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I am trying to remove elements from arrays while remembering their position and add them back later. So far I have this piece of code:

var my_array = ['A', 'B', 'C', 'D', 'E'];
var removed_elements = [];

// Assuming letter provided exists in my_array
function remove_element(letter) {
    for (var index in my_array) {
        if (my_array[index] == letter) {
            break;
        }            
    }
    var removed_element = {
        index: index,
        letter: letter            
    }
    removed_elements.push(removed_element);
    my_array.splice(index,1);
}

// Assuming letter provided exists in removed_elements
function add_element(letter) {
    for (var index in removed_elements) {
        console.log('test');
        if (removed_elements[index].letter == letter) {
            console.log(removed_elements[index]);
            break;
        }            
    }
    my_array.splice(removed_elements[index].index,0,removed_elements[index].letter);
}

It works fine as long as I remove 1 element at a time and add it back before removing another one. However, when I start removing several elements consecutively, the index saved for removed elements (not first one, but subsequent ones) becomes relative to the state of my_array at the time of removal, and not absolute to my_array's initial state, which can cause problems.

For instance if you remove 'B' and 'D' and add 'D' and 'B', you end up with ['A', 'B', 'C', 'E', 'D'] instead of ['A', 'B', 'C', 'D', 'E'].

Here is a jsfiddle showing what the problem is

What modifications should I change for my_array to end up in its initial state no matter of many elements I remove or add and how?

I thought about storing information about which elements surround the removed element at the time of removal and use that as extra info when adding back but wondering if there is a better way.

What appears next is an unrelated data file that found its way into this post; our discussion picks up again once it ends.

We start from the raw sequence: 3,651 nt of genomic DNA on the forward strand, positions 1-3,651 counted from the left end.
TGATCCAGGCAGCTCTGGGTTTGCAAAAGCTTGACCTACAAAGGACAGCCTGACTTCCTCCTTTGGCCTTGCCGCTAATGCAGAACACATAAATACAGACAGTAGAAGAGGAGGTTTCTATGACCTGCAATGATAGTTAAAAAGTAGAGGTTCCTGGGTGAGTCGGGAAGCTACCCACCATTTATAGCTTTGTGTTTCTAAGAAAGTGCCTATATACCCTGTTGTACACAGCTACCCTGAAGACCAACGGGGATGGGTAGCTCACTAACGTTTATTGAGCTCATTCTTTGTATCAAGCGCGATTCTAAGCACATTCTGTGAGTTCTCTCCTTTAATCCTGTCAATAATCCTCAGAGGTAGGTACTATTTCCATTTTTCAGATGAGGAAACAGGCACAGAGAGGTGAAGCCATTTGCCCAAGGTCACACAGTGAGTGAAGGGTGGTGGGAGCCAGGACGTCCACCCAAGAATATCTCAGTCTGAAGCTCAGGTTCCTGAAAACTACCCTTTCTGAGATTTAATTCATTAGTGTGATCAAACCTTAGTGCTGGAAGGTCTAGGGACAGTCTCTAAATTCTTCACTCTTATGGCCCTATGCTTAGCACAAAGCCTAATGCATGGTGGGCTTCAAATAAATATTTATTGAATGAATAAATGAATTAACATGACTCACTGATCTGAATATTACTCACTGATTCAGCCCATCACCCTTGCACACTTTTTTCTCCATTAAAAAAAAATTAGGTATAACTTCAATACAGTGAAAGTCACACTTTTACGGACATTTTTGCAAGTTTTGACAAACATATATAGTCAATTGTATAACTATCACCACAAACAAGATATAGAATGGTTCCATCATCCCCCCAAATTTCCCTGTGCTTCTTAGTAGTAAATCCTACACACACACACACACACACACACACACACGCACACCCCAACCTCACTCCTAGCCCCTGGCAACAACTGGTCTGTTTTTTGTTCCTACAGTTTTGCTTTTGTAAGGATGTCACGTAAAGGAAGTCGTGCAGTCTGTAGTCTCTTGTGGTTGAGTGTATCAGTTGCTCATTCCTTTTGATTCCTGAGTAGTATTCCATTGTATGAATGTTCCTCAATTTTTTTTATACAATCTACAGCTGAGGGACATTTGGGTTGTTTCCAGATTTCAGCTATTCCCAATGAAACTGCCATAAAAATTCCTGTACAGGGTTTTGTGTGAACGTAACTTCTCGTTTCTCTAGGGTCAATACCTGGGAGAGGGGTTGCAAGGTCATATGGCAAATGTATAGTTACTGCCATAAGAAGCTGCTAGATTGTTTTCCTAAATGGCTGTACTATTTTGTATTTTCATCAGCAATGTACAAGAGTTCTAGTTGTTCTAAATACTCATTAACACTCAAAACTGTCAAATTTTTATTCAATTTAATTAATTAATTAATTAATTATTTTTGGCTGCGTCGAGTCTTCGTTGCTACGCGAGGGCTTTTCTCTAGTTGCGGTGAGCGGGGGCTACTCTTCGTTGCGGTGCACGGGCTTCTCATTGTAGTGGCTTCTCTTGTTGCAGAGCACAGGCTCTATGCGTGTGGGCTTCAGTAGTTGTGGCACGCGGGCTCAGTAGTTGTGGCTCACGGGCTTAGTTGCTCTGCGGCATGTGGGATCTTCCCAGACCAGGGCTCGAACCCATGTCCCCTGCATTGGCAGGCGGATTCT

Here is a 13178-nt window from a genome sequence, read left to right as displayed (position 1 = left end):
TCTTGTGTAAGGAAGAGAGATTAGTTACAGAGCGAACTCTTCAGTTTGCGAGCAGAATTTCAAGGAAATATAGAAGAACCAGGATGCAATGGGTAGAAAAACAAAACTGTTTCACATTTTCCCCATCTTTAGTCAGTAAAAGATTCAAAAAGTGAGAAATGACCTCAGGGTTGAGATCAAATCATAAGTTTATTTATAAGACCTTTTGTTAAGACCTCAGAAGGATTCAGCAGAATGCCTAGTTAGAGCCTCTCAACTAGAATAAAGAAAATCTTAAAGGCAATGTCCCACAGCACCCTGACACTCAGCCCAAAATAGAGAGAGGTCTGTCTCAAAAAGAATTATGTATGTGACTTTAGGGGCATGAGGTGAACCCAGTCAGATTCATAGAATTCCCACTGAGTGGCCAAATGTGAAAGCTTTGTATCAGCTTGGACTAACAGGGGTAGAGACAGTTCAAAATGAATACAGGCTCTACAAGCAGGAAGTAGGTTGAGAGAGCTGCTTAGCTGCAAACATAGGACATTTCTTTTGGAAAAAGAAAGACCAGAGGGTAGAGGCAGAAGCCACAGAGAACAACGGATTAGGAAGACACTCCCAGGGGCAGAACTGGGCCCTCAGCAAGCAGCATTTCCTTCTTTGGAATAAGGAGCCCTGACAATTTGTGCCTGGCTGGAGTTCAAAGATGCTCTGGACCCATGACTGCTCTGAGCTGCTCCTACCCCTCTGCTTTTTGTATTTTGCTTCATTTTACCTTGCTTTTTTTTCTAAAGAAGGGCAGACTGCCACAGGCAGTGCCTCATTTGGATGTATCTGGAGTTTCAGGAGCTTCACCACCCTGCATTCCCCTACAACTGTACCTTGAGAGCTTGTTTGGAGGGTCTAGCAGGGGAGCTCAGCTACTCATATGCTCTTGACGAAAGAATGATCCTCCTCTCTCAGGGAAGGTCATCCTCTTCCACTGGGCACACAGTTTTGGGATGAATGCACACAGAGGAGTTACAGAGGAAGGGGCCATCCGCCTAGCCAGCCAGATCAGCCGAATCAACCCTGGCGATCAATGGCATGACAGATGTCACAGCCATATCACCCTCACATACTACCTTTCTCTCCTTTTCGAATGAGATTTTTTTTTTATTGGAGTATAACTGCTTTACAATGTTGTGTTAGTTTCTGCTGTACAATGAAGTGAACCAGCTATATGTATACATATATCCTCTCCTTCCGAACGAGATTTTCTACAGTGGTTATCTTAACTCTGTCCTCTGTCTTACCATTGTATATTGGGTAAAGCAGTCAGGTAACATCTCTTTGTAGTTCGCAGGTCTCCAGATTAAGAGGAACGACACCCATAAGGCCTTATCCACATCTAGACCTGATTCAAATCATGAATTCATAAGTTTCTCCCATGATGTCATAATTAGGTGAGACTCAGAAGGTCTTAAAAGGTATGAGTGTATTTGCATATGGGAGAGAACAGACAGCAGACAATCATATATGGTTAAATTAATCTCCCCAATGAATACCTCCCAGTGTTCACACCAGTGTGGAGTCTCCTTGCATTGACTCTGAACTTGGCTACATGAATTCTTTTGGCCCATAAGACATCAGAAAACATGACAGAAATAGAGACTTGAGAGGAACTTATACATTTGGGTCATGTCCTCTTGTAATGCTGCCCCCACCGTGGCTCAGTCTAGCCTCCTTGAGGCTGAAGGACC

share|improve this question
    
I'm not sure this is very possible. I don't know how you're actually using this code, but think about the order of events. If certain letters are removed and put back in before other ones, it won't matter what "original" information you store about each removed letter - there's no guarantee that the array's current state is anything like the original. If your requirement is that certain letters are removed at once, and then you put them all back at once, that shouldn't be bad. If there's no specific order of things happening, this should be tough. –  Ian Jul 25 '12 at 14:17

1 Answer 1

up vote 1 down vote accepted

I wouldn't actually remove them at all:

var my_array = ['A', 'B', 'C', 'D', 'E'];
var removed = [];

function remove_element(letter) {
    var i = my_array.indexOf(letter);

    if(i > -1) {
        removed.push(i);
    }
}

function add_element(letter) {
    var i = my_array.indexOf(letter);

    if(i > -1) {
        removed.splice(removed.indexOf(i), 1);
    }
}

function get_array() {
    return my_array.filter(function(x, i) {
        return removed.indexOf(i) === -1;
    });
}
share|improve this answer
    
That's the way to go :) jsFiddle available for those who want to test: jsfiddle.net/enSqv –  user359650 Jul 25 '12 at 14:27

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